EmojiEmoji – pictographs used in instant messaging – have become a popular way to express emotion and ideas. Once unique to Japan Support for emoji in Unicode has standardized the way that emoji are displayed on devices worldwide, including iPhones, iPads and Macs. But there’s a lack of ethnic diversity displayed in the characters. MTV Act: 

When you browse through the emojis on your phone, there are very few non-Caucasian ones to choose from. I mean, they have a water buffalo but no representation of people of color? That’s why, as an emoji addict, I’m glad that Miley Cyrus and “Baby Daddy” star (and lil bro to Tia and Tamera Mowry), Tahj Mowry, have brought up the lack of diversity in the 400-plus emojis. The omission caused MTV Act’s Joey Parker to seek a comment from Apple, so Parker went straight to the top – Tim Cook. While Parker didn’t get a response from Cook himself, Apple VP of worldwide corporate communications did respond:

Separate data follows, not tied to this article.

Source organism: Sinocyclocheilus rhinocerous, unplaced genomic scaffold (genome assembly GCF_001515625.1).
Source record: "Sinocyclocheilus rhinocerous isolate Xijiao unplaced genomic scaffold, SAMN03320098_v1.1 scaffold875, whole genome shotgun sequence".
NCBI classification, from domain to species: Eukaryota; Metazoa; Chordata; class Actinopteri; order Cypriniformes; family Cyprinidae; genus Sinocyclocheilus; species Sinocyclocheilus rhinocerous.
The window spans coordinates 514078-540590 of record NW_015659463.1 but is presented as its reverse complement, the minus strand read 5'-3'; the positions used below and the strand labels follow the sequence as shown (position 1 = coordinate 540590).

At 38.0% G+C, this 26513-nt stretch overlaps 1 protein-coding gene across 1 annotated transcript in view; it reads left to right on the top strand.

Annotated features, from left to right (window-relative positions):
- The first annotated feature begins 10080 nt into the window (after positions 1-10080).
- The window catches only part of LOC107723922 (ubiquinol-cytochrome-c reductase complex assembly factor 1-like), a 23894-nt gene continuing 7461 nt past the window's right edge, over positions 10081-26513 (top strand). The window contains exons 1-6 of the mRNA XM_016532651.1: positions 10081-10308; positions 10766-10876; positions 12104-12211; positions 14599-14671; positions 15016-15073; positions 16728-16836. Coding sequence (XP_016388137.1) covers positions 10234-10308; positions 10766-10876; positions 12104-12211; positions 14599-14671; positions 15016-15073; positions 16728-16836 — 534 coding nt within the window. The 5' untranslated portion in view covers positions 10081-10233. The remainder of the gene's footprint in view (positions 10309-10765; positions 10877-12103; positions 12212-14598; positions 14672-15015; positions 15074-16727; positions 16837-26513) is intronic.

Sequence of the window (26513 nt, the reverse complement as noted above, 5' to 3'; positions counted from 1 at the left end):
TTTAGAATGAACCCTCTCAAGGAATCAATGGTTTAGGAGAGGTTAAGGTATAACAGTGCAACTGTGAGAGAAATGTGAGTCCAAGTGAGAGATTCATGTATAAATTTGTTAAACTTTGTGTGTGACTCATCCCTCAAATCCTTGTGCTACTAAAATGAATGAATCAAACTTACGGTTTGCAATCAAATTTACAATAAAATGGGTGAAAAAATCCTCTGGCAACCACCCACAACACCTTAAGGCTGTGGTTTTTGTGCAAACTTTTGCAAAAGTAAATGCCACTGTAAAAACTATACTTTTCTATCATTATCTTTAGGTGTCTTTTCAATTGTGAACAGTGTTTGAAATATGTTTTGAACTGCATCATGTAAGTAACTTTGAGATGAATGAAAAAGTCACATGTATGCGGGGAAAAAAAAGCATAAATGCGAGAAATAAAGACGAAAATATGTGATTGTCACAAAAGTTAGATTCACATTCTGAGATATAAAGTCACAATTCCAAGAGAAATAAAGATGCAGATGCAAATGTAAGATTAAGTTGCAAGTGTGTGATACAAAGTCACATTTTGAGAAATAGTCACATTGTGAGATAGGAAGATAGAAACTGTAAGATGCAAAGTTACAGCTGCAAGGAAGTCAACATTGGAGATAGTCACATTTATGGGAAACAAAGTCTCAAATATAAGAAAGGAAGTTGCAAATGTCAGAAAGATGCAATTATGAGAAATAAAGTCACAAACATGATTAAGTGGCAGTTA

”Tim forwarded your email to me. We agree with you. Our emoji characters are based on the Unicode standard, which is necessary for them to be displayed properly across many platforms. There needs to be more diversity in the emoji character set, and we have been working closely with the Unicode Consortium in an effort to update the standard.”

It’s great that Apple takes it seriously. Some people have been quick to suggest that asking for diversity in emoji displays excessive sensitivity, but wouldn’t you prefer to see emoji characters reflect your own ethnic heritage?

What do you think? Is this much ado about nothing, or is Apple right to work towards better diversity in emoji?


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